Mitch from Alaska writes, “Here’s a poem I wrote just after my mother died. I was observing the seven day mourning period that is part of the Jewish religion. As an aside, I am constantly amazed by the brilliant insights into psychology that are reflected in Jewish rituals. I hope you enjoy my poem.”
My Initiation into the Society of the Royal Archers
First, we were brought to the place you don’t know,
And made to bow down to the Chief Archer’s bow.
Then we hunted a porker – a great big fat sow.
My arrow flew towards her; I know not how.
She died so peacefully, with nary a peep
Well, as you sow you surely shall reap.
My name was inscribed in ink that was red
On the list of Archers from which it was read.
To hear him read my name aloud
Made me feel exceedingly proud.
Next he was directed to lead me away
To encounter the final test of the day.
I shot the heavy arrow – it was made of lead.
“A beautiful shot,” is what he said.
Hours of practice had not been for naught;
Archery surely had become my forte.
I beamed with pride on this special day,
As the piano music played forte.
Now my pride within me thrives
One lives so many different lives.
A disagreement, you might say a row—
I know not why it began nor how.
But this is what for sure I know:
The archers assembled in a single row.
In a minute it seemed as if the dispute
Had grown to the point no longer minute.
And as if they gave themselves over to whim,
They wrestled with meanings of “ad homonym.”
Now as I wind down, my opponent is pinned.
My poem is just nonsense, a wasting of wind.
It’s wound down now, and none too soon.
I hope that I did not inflict too great a wound.
I’ll go to the desert. I’ll sit in the sand.
For now, I’ll desert the task at my hand.
I’ll practice my putting, putting my golf game in order.
My project will be to project competence, sorta.
I’ll absent myself and I’ll go far away.
And when I am absent, you may say, “Oy vey!”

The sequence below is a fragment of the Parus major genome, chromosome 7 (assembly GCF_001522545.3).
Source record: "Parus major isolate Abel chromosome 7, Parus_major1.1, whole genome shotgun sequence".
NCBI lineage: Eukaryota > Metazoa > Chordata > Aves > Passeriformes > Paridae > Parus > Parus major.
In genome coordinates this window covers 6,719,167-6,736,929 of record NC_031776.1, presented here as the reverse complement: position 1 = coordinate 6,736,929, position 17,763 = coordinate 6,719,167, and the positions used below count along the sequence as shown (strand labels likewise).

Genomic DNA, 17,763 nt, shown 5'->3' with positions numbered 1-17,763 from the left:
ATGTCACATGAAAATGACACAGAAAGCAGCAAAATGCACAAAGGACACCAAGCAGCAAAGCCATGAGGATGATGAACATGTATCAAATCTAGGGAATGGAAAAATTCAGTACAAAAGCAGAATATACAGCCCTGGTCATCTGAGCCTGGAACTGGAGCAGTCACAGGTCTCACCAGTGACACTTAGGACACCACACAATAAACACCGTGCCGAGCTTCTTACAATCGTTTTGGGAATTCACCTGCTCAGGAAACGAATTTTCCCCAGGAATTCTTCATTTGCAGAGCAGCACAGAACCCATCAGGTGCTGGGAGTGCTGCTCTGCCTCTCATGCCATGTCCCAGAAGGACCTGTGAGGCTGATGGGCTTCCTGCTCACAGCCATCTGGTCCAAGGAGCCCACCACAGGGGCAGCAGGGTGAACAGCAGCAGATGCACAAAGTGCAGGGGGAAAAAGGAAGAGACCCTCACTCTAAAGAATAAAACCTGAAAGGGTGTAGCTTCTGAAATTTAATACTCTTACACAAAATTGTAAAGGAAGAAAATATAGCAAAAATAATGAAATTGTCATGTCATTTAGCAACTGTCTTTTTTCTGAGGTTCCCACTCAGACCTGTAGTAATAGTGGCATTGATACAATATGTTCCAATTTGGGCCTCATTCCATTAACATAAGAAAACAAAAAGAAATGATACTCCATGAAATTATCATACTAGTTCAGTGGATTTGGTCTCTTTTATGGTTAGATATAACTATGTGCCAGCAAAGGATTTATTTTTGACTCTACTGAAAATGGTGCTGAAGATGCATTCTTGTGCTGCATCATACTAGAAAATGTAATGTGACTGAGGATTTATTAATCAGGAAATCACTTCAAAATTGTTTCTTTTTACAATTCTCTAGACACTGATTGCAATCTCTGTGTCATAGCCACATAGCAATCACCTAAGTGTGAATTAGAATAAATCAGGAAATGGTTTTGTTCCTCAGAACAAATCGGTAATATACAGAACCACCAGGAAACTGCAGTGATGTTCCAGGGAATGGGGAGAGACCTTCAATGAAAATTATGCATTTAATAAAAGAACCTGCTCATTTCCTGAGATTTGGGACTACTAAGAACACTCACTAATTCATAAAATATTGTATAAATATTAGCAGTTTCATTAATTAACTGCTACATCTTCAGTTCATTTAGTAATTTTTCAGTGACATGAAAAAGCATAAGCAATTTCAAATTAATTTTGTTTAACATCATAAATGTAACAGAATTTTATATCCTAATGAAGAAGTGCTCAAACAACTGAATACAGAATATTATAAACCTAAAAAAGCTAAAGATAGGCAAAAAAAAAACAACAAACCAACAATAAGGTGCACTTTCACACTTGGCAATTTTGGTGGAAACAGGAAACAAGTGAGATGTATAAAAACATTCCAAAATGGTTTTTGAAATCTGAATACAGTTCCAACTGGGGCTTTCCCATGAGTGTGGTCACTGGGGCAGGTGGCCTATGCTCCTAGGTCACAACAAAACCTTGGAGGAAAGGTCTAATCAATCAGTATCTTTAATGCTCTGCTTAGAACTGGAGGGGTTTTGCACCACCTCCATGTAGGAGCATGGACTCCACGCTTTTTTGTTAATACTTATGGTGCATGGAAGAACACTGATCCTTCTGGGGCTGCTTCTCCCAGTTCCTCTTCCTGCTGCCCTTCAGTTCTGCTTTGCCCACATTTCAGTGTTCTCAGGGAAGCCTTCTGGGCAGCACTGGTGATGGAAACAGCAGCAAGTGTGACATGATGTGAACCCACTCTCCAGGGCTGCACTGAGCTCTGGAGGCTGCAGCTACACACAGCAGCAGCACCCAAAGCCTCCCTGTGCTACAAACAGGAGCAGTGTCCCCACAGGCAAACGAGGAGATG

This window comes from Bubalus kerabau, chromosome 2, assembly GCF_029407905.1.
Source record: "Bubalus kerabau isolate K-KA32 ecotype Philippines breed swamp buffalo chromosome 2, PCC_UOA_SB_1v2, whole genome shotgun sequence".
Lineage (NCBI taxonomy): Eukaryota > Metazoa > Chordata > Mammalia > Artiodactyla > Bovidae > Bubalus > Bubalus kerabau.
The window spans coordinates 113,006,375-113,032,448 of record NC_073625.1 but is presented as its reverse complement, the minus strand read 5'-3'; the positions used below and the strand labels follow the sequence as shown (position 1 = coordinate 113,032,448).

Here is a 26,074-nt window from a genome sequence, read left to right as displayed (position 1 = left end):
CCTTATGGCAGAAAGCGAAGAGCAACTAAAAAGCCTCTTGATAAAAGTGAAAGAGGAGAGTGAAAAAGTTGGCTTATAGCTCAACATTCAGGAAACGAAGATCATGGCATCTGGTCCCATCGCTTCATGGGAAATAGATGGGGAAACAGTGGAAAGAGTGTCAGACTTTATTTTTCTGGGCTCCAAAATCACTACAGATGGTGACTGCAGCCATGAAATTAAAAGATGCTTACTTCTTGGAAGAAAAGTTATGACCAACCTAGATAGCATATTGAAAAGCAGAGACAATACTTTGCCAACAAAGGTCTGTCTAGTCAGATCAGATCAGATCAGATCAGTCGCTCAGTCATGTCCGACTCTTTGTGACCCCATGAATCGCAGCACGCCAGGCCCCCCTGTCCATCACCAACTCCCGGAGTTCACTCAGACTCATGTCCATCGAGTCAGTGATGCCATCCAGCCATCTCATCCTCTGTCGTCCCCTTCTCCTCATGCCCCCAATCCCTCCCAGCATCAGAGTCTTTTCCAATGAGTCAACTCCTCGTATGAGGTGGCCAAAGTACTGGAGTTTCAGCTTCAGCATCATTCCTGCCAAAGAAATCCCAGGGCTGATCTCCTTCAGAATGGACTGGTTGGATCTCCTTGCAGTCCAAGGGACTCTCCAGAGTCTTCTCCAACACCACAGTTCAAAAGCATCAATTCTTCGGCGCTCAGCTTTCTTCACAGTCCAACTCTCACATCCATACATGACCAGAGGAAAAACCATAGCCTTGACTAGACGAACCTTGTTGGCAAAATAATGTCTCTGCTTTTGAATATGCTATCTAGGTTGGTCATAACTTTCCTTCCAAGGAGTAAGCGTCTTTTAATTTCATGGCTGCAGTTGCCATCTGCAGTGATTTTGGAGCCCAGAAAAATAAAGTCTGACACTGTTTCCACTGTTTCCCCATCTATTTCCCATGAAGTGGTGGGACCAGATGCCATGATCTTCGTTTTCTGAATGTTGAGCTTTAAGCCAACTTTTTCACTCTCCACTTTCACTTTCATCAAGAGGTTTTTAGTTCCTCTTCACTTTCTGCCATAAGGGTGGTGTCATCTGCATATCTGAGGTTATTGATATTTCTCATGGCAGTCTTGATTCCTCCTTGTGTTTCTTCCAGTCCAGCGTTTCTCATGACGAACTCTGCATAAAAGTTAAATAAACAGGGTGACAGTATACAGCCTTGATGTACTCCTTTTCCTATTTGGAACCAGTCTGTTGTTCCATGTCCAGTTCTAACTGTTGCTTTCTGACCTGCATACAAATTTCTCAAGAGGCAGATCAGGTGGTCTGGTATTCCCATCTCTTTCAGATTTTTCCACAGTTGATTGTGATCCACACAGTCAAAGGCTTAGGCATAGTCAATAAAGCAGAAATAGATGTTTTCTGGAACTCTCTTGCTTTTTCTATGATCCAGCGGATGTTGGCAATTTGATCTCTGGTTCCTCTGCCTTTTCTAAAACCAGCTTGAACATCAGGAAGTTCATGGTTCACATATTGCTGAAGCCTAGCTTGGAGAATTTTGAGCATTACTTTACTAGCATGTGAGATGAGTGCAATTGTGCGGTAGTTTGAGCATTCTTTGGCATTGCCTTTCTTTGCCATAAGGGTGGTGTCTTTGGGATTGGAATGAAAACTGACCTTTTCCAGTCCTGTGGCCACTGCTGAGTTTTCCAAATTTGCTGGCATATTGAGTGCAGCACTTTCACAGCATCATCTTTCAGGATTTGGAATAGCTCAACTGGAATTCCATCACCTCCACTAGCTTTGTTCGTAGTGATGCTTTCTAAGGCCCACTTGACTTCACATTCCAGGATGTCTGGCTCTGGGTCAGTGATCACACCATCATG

Perhaps, I’ll write a poem or two, too.
To you will I send them with all that is new.
Read them all, and hit the bass notes.
Bass fishing and sleeping in little row boats.
If you are fishing in some backwater slough,
Slough off your cares: that’s what you must do
Do what you must, and sing do re mi,
Give not a thought to the passing of me.
Don’t shed a tear, and don’t tear your clothes.
One does what he must – as with hunting those does,
Once you dive in, you find anything goes.
A dove flies by, and just after you dove –
You feel the feeling of agape love.
Your mouth is agape, your heart in your throat.
You close your mouth. My God, that was close.
You conduct yourself in a manner becoming,
Your conduct itself is becoming quite numbing.
So as you become number and number,
The number of puns becomes quite a bummer.
It may entrance you, you may beg me to go.
But the entrance is the only exit I know.
This poem is my present, I present it to you.
But if I were present, who knows what you’d do.
You can refuse to accept it, if it comes in the mail,
Or maybe it goes to the old refuse pail.
If “it’s lost in the mail,” after being resent
I’ll know you resent humor that’s twisted and bent.
I’ll resign this poem when I see you in person,
Or resign myself to your endless aversion.
I dreamed this up standing at the buffet,
While winds did buffet our home by the quay.
I’ve aged a lot and now I am bored..
An aged old man, with no lines left to record.
A record for puns, homographs and discord.
Still blessed am I, and I have blessed you.
For giving me something distracting to do.